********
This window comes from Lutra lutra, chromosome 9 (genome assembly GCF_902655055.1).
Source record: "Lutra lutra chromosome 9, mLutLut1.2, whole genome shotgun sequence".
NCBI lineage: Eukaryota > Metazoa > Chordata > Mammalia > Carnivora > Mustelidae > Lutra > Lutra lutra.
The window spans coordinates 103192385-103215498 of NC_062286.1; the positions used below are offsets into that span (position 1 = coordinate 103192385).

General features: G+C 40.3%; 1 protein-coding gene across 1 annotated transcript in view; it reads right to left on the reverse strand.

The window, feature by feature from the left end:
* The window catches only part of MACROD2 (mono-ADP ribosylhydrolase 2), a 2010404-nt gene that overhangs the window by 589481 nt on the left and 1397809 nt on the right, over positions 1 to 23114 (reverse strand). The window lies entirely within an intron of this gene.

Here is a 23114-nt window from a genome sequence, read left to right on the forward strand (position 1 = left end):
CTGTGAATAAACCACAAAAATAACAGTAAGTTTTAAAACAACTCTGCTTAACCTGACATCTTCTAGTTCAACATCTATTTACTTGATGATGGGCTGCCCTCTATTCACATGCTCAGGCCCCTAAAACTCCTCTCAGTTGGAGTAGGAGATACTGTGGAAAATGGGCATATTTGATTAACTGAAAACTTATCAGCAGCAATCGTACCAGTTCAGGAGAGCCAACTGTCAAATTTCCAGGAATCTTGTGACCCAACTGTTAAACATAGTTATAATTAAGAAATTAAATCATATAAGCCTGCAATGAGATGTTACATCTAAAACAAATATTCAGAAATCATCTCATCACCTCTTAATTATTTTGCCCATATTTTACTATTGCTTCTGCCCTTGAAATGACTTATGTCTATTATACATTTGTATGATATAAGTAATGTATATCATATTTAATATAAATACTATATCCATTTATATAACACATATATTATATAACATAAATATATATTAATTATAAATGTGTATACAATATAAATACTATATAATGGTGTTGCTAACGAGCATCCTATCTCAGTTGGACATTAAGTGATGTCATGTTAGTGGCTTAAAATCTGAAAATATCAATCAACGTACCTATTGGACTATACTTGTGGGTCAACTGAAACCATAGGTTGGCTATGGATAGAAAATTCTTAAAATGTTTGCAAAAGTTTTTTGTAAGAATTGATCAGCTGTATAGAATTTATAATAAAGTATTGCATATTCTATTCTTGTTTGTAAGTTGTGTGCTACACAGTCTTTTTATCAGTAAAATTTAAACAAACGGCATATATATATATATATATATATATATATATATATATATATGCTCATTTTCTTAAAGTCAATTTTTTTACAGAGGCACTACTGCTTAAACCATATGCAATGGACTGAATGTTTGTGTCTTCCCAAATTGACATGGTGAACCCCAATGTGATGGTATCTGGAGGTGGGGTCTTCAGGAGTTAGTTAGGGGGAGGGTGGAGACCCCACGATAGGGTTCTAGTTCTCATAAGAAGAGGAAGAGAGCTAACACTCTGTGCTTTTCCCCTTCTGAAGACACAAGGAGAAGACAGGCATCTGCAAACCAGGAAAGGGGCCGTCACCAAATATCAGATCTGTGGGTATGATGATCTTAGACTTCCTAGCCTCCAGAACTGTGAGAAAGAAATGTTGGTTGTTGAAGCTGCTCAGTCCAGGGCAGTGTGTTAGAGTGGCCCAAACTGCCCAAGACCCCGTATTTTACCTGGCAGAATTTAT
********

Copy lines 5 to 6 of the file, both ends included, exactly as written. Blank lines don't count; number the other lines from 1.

General features: G+C 40.3%; 1 protein-coding gene across 1 annotated transcript in view; it reads right to left on the reverse strand.

The window, feature by feature from the left end: